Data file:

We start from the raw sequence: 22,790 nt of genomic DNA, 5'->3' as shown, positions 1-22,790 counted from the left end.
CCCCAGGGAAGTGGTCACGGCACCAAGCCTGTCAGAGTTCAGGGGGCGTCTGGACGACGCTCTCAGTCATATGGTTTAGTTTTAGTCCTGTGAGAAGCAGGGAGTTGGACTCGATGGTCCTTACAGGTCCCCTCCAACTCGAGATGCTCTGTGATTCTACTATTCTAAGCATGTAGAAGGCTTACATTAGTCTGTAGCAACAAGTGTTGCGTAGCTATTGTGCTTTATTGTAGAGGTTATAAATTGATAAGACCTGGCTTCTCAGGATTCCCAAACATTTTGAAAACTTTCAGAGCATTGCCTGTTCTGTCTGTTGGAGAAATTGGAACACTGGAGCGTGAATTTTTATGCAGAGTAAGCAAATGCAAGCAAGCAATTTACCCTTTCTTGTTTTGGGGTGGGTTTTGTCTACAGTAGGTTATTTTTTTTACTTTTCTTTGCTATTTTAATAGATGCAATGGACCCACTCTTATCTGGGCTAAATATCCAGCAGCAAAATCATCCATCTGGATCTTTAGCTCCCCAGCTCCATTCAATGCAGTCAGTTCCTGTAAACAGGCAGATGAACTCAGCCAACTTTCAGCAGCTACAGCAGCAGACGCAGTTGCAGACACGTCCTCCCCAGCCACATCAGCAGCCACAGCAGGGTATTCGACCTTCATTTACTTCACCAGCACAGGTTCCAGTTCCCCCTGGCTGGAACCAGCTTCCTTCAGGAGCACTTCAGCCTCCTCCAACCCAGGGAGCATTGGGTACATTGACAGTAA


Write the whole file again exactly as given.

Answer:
We start from the raw sequence: 22,790 nt of genomic DNA, 5'->3' as shown, positions 1-22,790 counted from the left end.
CCCCAGGGAAGTGGTCACGGCACCAAGCCTGTCAGAGTTCAGGGGGCGTCTGGACGACGCTCTCAGTCATATGGTTTAGTTTTAGTCCTGTGAGAAGCAGGGAGTTGGACTCGATGGTCCTTACAGGTCCCCTCCAACTCGAGATGCTCTGTGATTCTACTATTCTAAGCATGTAGAAGGCTTACATTAGTCTGTAGCAACAAGTGTTGCGTAGCTATTGTGCTTTATTGTAGAGGTTATAAATTGATAAGACCTGGCTTCTCAGGATTCCCAAACATTTTGAAAACTTTCAGAGCATTGCCTGTTCTGTCTGTTGGAGAAATTGGAACACTGGAGCGTGAATTTTTATGCAGAGTAAGCAAATGCAAGCAAGCAATTTACCCTTTCTTGTTTTGGGGTGGGTTTTGTCTACAGTAGGTTATTTTTTTTACTTTTCTTTGCTATTTTAATAGATGCAATGGACCCACTCTTATCTGGGCTAAATATCCAGCAGCAAAATCATCCATCTGGATCTTTAGCTCCCCAGCTCCATTCAATGCAGTCAGTTCCTGTAAACAGGCAGATGAACTCAGCCAACTTTCAGCAGCTACAGCAGCAGACGCAGTTGCAGACACGTCCTCCCCAGCCACATCAGCAGCCACAGCAGGGTATTCGACCTTCATTTACTTCACCAGCACAGGTTCCAGTTCCCCCTGGCTGGAACCAGCTTCCTTCAGGAGCACTTCAGCCTCCTCCAACCCAGGGAGCATTGGGTACATTGACAGTAA